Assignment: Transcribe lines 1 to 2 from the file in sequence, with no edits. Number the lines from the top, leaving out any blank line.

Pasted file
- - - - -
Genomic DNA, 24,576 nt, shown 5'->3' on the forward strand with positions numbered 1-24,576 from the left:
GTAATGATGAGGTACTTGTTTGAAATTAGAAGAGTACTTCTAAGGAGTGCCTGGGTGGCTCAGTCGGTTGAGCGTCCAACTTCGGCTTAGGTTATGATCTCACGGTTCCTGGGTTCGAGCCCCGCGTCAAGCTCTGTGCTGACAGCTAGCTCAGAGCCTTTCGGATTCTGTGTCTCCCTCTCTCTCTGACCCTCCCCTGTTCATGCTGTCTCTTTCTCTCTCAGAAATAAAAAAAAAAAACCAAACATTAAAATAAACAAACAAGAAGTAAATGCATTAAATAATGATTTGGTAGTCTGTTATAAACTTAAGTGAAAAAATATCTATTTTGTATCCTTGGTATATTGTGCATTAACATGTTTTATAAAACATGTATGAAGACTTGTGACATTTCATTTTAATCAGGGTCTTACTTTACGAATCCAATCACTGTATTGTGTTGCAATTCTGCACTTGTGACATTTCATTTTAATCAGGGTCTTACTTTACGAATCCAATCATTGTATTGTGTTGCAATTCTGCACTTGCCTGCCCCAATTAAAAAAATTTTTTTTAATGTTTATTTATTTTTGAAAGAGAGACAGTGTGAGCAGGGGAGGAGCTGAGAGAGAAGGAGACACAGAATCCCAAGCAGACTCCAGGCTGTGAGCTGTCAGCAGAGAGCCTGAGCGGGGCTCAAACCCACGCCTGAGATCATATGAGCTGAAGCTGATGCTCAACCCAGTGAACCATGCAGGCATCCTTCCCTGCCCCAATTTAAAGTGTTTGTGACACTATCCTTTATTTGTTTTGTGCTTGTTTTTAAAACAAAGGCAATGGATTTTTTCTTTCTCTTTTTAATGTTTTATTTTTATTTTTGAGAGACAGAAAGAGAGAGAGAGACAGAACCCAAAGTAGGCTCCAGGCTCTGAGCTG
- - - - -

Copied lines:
Genomic DNA, 24,576 nt, shown 5'->3' on the forward strand with positions numbered 1-24,576 from the left:
GTAATGATGAGGTACTTGTTTGAAATTAGAAGAGTACTTCTAAGGAGTGCCTGGGTGGCTCAGTCGGTTGAGCGTCCAACTTCGGCTTAGGTTATGATCTCACGGTTCCTGGGTTCGAGCCCCGCGTCAAGCTCTGTGCTGACAGCTAGCTCAGAGCCTTTCGGATTCTGTGTCTCCCTCTCTCTCTGACCCTCCCCTGTTCATGCTGTCTCTTTCTCTCTCAGAAATAAAAAAAAAAAACCAAACATTAAAATAAACAAACAAGAAGTAAATGCATTAAATAATGATTTGGTAGTCTGTTATAAACTTAAGTGAAAAAATATCTATTTTGTATCCTTGGTATATTGTGCATTAACATGTTTTATAAAACATGTATGAAGACTTGTGACATTTCATTTTAATCAGGGTCTTACTTTACGAATCCAATCACTGTATTGTGTTGCAATTCTGCACTTGTGACATTTCATTTTAATCAGGGTCTTACTTTACGAATCCAATCATTGTATTGTGTTGCAATTCTGCACTTGCCTGCCCCAATTAAAAAAATTTTTTTTAATGTTTATTTATTTTTGAAAGAGAGACAGTGTGAGCAGGGGAGGAGCTGAGAGAGAAGGAGACACAGAATCCCAAGCAGACTCCAGGCTGTGAGCTGTCAGCAGAGAGCCTGAGCGGGGCTCAAACCCACGCCTGAGATCATATGAGCTGAAGCTGATGCTCAACCCAGTGAACCATGCAGGCATCCTTCCCTGCCCCAATTTAAAGTGTTTGTGACACTATCCTTTATTTGTTTTGTGCTTGTTTTTAAAACAAAGGCAATGGATTTTTTCTTTCTCTTTTTAATGTTTTATTTTTATTTTTGAGAGACAGAAAGAGAGAGAGAGACAGAACCCAAAGTAGGCTCCAGGCTCTGAGCTG